Today we adopted three strategic proposals:
-A communication on a European Education Area
-A new Digital Education Action Plan
-A communication on a renewed European Research Area
I will now focus on the last two.
Let's start with the Digital Education Action Plan.
“The key lesson of the COVID-19 crisis is that digital education should no longer be viewed as an island of its own but considered an integral part of all education and training”. Those words are not mine. They come from a teacher who shared feedback during our stakeholder consultation. I think it's a very good way of stating an essential point: digital education is now an integral part of our future. It is a matter of utmost importance.
This is why we have suggested that 20% of the Recovery and Resilience Facility is invested in digital transformation. And two of the seven flagships we have prioritised for the recovery are reskilling and upskilling of people, and the modernisation of public services including education.
So today, the Digital Education Action Plan proposes to take this journey forward. It is designed to support Member States, because most of the competence in this field lies with them, in achieving two priorities.
The first priority looks at the enablers of digital education. What should we do to create a digital education system that is high-performing and that works for all?
As for most education challenges, one needs to start young. That is why one of the first things we need to do is to make sure our schools are properly equipped to run their digital transformation. Specific guidance will be developed to assist them in this process. It will look at all aspects from their network connectivity, to basic technological equipment to new teacher trainings on innovative teaching methods.
Modernising education is also about adapting what we teach and how we teach to a completely new technological reality. We will develop a framework on the content of digital education and produce guidelines on the use of Artificial Intelligence and data in teaching and learning. So that when we teach and learn, we do it in a way that makes the best and safest use of technology.
Our second strategic priority consists in enhancing digital skills and competences.
Today, more than one in five young people fail to reach a basic level of digital skills. Giving people access to upskilling and reskilling is an absolute necessity.
To do so, we first need to make sure, of course, that teachers themselves feel confidence and have the access to acquire the right skills.. That is why we will expand our current competence schemes to give them the opportunity to get the training and the skills needed. In parallel, a new certificate will be created to serve as a kind of “passport” for all Europeans to indicate their level of digital proficiency. A bit like, I think, what we know today for languages, that you have all sort of different scores, that will tell your possible employer how good you are at speaking French, English, or Romanian.
Now just as for our education system, no digital and green transitions will ever be possible without a well-functioning research system. A research system that is able to bring us groundbreaking and marketable innovation. And that is why the second thing that I will talk about is a new European Research Area.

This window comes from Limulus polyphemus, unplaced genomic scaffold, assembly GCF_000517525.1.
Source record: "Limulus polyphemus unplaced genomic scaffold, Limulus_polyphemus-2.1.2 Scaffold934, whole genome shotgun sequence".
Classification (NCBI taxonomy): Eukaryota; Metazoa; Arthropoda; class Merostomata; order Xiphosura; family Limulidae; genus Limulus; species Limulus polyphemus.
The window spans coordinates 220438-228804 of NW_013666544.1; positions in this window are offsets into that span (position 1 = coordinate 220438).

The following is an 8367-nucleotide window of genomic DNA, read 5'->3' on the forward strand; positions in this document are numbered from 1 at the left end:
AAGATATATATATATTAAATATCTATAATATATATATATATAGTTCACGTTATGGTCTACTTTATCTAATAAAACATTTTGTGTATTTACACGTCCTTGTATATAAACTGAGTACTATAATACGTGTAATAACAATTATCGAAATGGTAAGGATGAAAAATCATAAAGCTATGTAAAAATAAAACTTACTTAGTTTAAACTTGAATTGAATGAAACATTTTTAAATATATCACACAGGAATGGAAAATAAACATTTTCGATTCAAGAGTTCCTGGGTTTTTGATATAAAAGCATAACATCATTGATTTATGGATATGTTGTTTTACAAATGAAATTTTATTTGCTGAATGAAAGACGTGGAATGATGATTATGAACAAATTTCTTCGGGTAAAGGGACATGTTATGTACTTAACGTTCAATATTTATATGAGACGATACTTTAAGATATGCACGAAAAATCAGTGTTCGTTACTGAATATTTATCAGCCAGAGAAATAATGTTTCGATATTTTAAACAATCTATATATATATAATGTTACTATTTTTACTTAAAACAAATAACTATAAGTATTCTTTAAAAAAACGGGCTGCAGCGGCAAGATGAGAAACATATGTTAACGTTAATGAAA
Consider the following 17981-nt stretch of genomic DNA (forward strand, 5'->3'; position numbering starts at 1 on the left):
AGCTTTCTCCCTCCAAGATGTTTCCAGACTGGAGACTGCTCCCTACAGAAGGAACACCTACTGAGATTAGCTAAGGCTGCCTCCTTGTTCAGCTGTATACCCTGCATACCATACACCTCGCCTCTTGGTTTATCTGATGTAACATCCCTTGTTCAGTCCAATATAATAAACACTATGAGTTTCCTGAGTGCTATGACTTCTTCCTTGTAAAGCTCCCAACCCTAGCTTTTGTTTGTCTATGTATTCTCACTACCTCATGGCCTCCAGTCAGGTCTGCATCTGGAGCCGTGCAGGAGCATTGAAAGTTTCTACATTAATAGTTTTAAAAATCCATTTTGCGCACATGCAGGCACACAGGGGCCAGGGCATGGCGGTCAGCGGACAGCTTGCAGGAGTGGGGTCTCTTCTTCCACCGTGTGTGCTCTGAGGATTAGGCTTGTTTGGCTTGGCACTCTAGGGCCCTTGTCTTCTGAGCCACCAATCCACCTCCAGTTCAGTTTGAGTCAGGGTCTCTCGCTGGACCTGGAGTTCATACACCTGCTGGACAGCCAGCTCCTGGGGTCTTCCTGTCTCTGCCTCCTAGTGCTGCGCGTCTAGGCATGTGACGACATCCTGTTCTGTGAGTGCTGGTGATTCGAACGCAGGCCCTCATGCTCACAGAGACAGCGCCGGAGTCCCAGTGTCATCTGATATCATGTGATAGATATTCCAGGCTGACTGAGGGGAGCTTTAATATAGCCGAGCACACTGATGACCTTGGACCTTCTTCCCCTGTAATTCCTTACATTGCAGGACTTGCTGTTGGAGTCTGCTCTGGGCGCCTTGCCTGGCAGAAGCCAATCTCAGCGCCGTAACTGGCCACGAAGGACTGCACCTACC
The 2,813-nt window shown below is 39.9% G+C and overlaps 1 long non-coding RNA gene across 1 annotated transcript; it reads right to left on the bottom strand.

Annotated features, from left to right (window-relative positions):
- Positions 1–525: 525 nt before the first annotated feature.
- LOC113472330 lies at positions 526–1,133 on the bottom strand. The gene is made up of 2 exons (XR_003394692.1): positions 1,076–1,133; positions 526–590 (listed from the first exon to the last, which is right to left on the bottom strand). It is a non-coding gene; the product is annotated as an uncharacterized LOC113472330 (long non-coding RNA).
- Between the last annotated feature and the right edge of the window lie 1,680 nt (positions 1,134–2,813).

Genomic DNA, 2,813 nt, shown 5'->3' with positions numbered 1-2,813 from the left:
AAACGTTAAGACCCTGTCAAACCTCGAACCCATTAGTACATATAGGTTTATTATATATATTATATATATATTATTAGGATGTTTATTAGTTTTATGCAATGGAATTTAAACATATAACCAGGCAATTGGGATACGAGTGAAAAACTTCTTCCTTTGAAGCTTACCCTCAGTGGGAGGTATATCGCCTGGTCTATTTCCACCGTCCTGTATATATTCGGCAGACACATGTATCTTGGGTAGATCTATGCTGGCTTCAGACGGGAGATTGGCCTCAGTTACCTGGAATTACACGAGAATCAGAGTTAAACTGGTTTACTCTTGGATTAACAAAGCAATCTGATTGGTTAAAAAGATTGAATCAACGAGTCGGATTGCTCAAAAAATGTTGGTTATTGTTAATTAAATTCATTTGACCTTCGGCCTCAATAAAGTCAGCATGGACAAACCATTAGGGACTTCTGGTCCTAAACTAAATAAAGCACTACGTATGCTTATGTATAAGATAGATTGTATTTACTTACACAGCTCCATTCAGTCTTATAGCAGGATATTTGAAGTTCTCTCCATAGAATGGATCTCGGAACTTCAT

A renewed European Research Area can only thrive if there is no compromise on excellence. Today, the vast differences across Europe in terms of investments in - and quality of - research mean lost opportunities and lost potential. All Member States should therefore be in a position to produce excellence in scientific research. We propose that Member States who are below the EU average increase their total investment in R&D by 50% in the next 5 years. In order to reform their Research systems and increase their ambition, they can use EU support and make this part of their recovery plan.
Besides confirming the 3% goal of GDP, private and public investment together,, we propose that Member States commit to raise their public R&D efforts from 0,81% to 1.25% of GDP by 2030, and that they consider committing 5% of this amount to joint programs and partnerships.
Last but not least, we need to speed up the transfer of research and innovation into the economy. The excellence of Europe's researchers suddenly becomes tangible and visible as soon as their innovations make their way into our daily lives. This usually happens when the entire research system - whether academia, industry, public institutions - works together to take new insights all the way from early research to market deployment.
This is what happened with one of our projects, the Graphene flagship. Back in 2013 academic and industrial researchers came together with a promise to take graphene material from laboratories into our European market. Ten years later, the result speaks for itself. We have graphene in high-capacity batteries, airplane parts and motorcycle helmets to name a few. We need more of these success-stories.
Finally, we need to help Europe attract and keep its talents. This starts with the development of a “toolbox” to support researchers. It will look at all aspects of their careers - from mobility between industry and academia to targeted trainings. And this will serve as a pipeline for talents.
To conclude, the Digital Education Action Plan and the new European Research Area are both serving one same purpose: beyond preparing ourselves for future similar challenges as the one we are currently facing, they are about creating the right conditions to ensure Europe makes the most of its twin digital and green transitions. As such, those two pieces are more needed than ever.
I will now leave the floor to my colleagues to lead you through both initiatives in more details.